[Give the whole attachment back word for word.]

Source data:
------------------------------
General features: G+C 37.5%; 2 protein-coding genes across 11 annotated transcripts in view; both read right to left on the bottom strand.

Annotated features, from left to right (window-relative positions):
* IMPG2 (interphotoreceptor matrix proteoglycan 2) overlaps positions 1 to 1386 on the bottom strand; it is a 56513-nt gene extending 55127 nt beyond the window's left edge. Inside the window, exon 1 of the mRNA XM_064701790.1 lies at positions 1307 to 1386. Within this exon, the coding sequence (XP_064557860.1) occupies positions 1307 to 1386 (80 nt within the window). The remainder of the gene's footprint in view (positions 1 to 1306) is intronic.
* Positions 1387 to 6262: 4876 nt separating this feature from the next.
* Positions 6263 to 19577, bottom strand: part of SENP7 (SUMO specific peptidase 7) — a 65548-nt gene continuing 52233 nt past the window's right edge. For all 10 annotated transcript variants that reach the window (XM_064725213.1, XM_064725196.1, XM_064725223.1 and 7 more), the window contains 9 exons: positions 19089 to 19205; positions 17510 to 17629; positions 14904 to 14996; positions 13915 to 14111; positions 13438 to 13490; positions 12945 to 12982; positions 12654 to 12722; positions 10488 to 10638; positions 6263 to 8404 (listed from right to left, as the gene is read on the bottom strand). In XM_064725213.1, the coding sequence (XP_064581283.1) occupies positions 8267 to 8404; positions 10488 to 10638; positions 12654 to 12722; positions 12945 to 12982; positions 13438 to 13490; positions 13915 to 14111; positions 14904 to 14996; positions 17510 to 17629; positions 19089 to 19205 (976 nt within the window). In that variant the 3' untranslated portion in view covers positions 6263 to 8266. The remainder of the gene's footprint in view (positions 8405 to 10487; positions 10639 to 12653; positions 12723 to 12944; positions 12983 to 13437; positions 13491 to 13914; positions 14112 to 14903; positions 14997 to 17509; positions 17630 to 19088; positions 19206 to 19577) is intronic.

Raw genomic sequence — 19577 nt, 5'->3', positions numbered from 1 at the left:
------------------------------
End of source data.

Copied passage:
General features: G+C 37.5%; 2 protein-coding genes across 11 annotated transcripts in view; both read right to left on the bottom strand.

Annotated features, from left to right (window-relative positions):
* IMPG2 (interphotoreceptor matrix proteoglycan 2) overlaps positions 1 to 1386 on the bottom strand; it is a 56513-nt gene extending 55127 nt beyond the window's left edge. Inside the window, exon 1 of the mRNA XM_064701790.1 lies at positions 1307 to 1386. Within this exon, the coding sequence (XP_064557860.1) occupies positions 1307 to 1386 (80 nt within the window). The remainder of the gene's footprint in view (positions 1 to 1306) is intronic.
* Positions 1387 to 6262: 4876 nt separating this feature from the next.
* Positions 6263 to 19577, bottom strand: part of SENP7 (SUMO specific peptidase 7) — a 65548-nt gene continuing 52233 nt past the window's right edge. For all 10 annotated transcript variants that reach the window (XM_064725213.1, XM_064725196.1, XM_064725223.1 and 7 more), the window contains 9 exons: positions 19089 to 19205; positions 17510 to 17629; positions 14904 to 14996; positions 13915 to 14111; positions 13438 to 13490; positions 12945 to 12982; positions 12654 to 12722; positions 10488 to 10638; positions 6263 to 8404 (listed from right to left, as the gene is read on the bottom strand). In XM_064725213.1, the coding sequence (XP_064581283.1) occupies positions 8267 to 8404; positions 10488 to 10638; positions 12654 to 12722; positions 12945 to 12982; positions 13438 to 13490; positions 13915 to 14111; positions 14904 to 14996; positions 17510 to 17629; positions 19089 to 19205 (976 nt within the window). In that variant the 3' untranslated portion in view covers positions 6263 to 8266. The remainder of the gene's footprint in view (positions 8405 to 10487; positions 10639 to 12653; positions 12723 to 12944; positions 12983 to 13437; positions 13491 to 13914; positions 14112 to 14903; positions 14997 to 17509; positions 17630 to 19088; positions 19206 to 19577) is intronic.

Raw genomic sequence — 19577 nt, 5'->3', positions numbered from 1 at the left: